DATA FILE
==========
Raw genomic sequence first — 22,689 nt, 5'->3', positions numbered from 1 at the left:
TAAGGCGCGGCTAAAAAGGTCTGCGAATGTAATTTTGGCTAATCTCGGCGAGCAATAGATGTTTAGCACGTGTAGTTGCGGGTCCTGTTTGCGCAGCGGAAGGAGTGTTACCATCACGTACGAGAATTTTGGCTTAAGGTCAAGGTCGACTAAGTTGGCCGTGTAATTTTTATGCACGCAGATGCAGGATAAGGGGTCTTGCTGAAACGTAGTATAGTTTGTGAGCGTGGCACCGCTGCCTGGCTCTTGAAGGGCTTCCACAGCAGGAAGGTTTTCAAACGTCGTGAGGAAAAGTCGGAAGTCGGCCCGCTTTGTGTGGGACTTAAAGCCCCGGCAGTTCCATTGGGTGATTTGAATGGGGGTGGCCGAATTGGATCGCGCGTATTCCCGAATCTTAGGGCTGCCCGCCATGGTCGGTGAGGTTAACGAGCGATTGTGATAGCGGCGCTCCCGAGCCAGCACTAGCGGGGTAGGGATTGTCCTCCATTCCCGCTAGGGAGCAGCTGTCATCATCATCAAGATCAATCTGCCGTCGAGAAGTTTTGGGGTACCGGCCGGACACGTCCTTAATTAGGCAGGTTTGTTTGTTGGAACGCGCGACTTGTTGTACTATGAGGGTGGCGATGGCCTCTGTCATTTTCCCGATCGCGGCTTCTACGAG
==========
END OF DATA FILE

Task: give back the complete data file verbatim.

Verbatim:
Raw genomic sequence first — 22,689 nt, 5'->3', positions numbered from 1 at the left:
TAAGGCGCGGCTAAAAAGGTCTGCGAATGTAATTTTGGCTAATCTCGGCGAGCAATAGATGTTTAGCACGTGTAGTTGCGGGTCCTGTTTGCGCAGCGGAAGGAGTGTTACCATCACGTACGAGAATTTTGGCTTAAGGTCAAGGTCGACTAAGTTGGCCGTGTAATTTTTATGCACGCAGATGCAGGATAAGGGGTCTTGCTGAAACGTAGTATAGTTTGTGAGCGTGGCACCGCTGCCTGGCTCTTGAAGGGCTTCCACAGCAGGAAGGTTTTCAAACGTCGTGAGGAAAAGTCGGAAGTCGGCCCGCTTTGTGTGGGACTTAAAGCCCCGGCAGTTCCATTGGGTGATTTGAATGGGGGTGGCCGAATTGGATCGCGCGTATTCCCGAATCTTAGGGCTGCCCGCCATGGTCGGTGAGGTTAACGAGCGATTGTGATAGCGGCGCTCCCGAGCCAGCACTAGCGGGGTAGGGATTGTCCTCCATTCCCGCTAGGGAGCAGCTGTCATCATCATCAAGATCAATCTGCCGTCGAGAAGTTTTGGGGTACCGGCCGGACACGTCCTTAATTAGGCAGGTTTGTTTGTTGGAACGCGCGACTTGTTGTACTATGAGGGTGGCGATGGCCTCTGTCATTTTCCCGATCGCGGCTTCTACGAG